Stallings combing the Delta for the ivory-billed woodpecker

By William Browning, News Editor
Recreated with the permission of The Greenwood Commonwealth
Friday, January 4, 2008

Jim Stallings is combing Delta forests trying to find a strikingly sleek, smooth, powerful bird that no human eye has officially seen in more than 60 years.

"When I'm deer hunting, instead of hunting deer I'm sitting there looking for that bird," the 49-year-old Greenwood native said in a tone that half mocked his new passion.

Stallings admits that he wasn't looking for the fabled, elusive ivory-billed woodpecker 20 years ago, "but had I known about it, I probably would have been."

It's been an endangered species since 1967. The last authentic documented sighting came out of northwestern Louisiana in 1944. Some scientists fear that the ivory-billed woodpecker is extinct. Others hold out hope.

"Some people believe that there may be a few left," said Nick Winstead, an ornithologist with the Mississippi Museum of Natural Science in Jackson. "Some people think they're out there lingering in scattered areas."

In some circles, the bird has attained Elvis-like status. Each year, reports of a sighting bob to the surface, though none have been verified. Even a 2004 sighting in Arkansas that came with a four-second video failed to trigger across-the-board acceptance of its existence; it only stoked the verve of amateur bird watchers and scientists alike.

"It is certainly a very compelling piece of evidence," Dr. Martjan Lammertink, an ornithologist at Cornell University, said of the footage. Many consider Lammertink, 36, the world's leading expert on large woodpeckers. "Since then there have been a lot of follow-up searches. And people are fanning out those searches."

Count Stallings, who is working toward a degree in sociology at Delta State University, as one of the ivory-billed woodpeckers' new devotees.

"I grew up in the outdoors," said Stallings, who retired from the United States Air Force in 2005 after 22 years of service. "But for a long time I didn't know that much about birds. I knew they flew and that you shoot ducks. That was it."

But when he enrolled in Dr. Mark Bonta's "Environmental History of the Delta" geography course, all that changed.

"We had to do a research paper, and it was between doing mine on water conservation or these birds," Stallings said. "I could have done it on water conservation and been done with it. That would have been easy. But I thought about it and decided that it was time to tackle something that everybody would benefit from."

According to Winstead, Stallings' decision to focus his search in the Delta is as good as any.

"Certainly in the past, the Delta would have been a prime habitat for them," said Winstead, 28. "The birds needed large patches of forests where dead wood could be found."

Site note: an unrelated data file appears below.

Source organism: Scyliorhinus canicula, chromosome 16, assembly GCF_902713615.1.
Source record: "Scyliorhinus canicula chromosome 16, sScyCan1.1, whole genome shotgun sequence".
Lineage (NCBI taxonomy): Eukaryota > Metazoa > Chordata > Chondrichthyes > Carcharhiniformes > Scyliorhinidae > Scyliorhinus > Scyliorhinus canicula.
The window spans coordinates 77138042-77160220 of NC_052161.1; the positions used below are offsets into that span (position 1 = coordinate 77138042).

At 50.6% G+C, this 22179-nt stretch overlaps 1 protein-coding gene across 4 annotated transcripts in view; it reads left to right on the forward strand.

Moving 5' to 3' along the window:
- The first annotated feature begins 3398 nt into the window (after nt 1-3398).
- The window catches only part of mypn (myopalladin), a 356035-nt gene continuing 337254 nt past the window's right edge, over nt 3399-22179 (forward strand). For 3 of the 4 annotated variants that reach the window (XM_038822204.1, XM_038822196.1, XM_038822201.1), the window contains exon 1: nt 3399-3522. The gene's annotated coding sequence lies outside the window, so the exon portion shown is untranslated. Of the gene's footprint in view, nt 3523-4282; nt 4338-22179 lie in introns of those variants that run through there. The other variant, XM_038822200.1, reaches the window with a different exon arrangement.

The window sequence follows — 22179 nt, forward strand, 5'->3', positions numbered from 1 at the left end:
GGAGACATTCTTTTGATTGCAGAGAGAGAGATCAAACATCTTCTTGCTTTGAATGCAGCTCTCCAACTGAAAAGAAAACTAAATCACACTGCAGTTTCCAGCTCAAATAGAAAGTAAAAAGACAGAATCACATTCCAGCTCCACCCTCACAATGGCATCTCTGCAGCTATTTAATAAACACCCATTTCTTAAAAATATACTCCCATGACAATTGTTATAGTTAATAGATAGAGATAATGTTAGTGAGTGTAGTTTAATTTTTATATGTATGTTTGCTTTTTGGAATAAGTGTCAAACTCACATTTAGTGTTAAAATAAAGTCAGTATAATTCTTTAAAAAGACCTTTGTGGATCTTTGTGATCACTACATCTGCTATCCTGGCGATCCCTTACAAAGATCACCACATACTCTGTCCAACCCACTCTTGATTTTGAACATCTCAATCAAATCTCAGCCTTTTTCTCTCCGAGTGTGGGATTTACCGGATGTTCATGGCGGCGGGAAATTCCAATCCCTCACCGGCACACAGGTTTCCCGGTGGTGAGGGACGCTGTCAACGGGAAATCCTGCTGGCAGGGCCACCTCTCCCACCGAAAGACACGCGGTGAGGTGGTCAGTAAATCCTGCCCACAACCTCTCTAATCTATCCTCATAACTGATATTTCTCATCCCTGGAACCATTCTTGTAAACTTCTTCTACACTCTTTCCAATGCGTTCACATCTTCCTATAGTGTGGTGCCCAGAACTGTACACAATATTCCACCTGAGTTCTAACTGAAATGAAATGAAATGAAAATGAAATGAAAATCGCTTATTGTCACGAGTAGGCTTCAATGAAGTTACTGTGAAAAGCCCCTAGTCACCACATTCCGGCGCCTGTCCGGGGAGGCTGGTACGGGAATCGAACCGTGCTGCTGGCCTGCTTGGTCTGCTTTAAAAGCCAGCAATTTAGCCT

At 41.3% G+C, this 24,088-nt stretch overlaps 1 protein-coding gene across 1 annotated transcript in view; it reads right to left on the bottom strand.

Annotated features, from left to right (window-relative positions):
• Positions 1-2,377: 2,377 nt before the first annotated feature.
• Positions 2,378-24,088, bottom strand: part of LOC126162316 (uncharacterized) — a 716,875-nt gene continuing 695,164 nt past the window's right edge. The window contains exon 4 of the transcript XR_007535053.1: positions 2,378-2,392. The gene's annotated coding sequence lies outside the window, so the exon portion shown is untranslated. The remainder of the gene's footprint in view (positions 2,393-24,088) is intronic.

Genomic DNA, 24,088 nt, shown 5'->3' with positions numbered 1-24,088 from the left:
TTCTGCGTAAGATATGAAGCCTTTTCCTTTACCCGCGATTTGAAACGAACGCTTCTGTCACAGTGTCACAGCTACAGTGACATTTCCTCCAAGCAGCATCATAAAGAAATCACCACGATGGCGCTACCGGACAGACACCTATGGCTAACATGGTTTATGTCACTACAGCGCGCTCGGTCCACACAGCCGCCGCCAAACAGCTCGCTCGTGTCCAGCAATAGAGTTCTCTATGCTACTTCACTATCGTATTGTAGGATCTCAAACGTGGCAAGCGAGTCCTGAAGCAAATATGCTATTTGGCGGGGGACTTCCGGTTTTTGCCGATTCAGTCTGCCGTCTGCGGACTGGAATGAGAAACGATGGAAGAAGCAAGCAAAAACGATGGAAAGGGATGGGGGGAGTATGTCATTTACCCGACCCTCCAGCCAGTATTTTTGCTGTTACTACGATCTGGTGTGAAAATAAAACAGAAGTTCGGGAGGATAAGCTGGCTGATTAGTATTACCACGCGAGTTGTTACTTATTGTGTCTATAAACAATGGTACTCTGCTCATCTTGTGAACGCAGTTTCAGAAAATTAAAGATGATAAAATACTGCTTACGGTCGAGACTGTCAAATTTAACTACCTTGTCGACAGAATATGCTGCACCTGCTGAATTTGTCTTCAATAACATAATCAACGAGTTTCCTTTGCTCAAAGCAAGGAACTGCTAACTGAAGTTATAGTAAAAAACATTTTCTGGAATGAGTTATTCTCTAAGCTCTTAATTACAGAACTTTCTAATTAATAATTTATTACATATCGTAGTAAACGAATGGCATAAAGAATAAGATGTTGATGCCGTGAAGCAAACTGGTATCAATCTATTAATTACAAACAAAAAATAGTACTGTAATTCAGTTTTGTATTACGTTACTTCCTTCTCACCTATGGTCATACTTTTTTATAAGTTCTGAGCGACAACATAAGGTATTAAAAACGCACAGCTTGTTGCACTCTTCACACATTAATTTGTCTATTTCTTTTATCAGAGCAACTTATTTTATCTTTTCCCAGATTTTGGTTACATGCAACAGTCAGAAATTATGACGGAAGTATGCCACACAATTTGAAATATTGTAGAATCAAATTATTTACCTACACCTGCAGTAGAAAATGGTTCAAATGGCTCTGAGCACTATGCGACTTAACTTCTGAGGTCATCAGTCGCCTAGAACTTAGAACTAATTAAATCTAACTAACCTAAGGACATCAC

The birds could find the larvae of wood beetles, their chief food source, in dead wood - "but after colonization, most of that habitat was eliminated," he said.

Winstead added that the stretch of land between the two levees on the Mississippi River offers locations that the bird could possibly frequent.

"Every time I go out looking for it, I want to go more and more," Stallings said. "Yeah, you could say I'm hooked."

Stallings' quasi-obsession with the woodpecker, which averages a 30-inch wingspan and 20-inch-long body, doesn't surprise Lammertink.

"It is an absolutely stunning bird," said Lammertink, who in 2007 marched a mobile search team across five Southeastern states in search of the bird. "It is the biggest North American woodpecker; a powerful, fine, graceful animal; awe-inspiring. That is definitely part of the appeal."

Another appeal, Lammertink said, is that the bird is near extinction. Still there is a glimmer of hope that some remain.

For the past three weeks Stallings has been loading up his gear, heading into Delta forests and praying to see - or at least hear the distinctive "double-knock" of - an ivory billed woodpecker.

To remind himself how the bird's distinctive knock sounds, Stallings carries with him a 1935 recording made in deep-woods Louisiana by Arthur Allen, who was head of the Cornell ornithology lab.

So far, Stallings' search has led him through Morgan's Brake, Tallahatchie County, Dahomey, Malmaison, Delta National Park, Panther Swamp, Anderson Tully, Mahannah and St. Catherine Creek. Down the road, he plans to branch out through the Desoto National Forest, the Pascagoula River and the Bogue Chitto River.

"Just to know that the bird is alive and continues to live, that would be enough for me," Stallings said, admitting that he hasn't had any luck so far. "Maybe it will be me who finds it; maybe it will be someone else. I don't care. Just having it back would be enough."

Winstead, who has worked for the Museum of Natural Science for three years, was a bit more candid.

"It would be very cool if he could find one."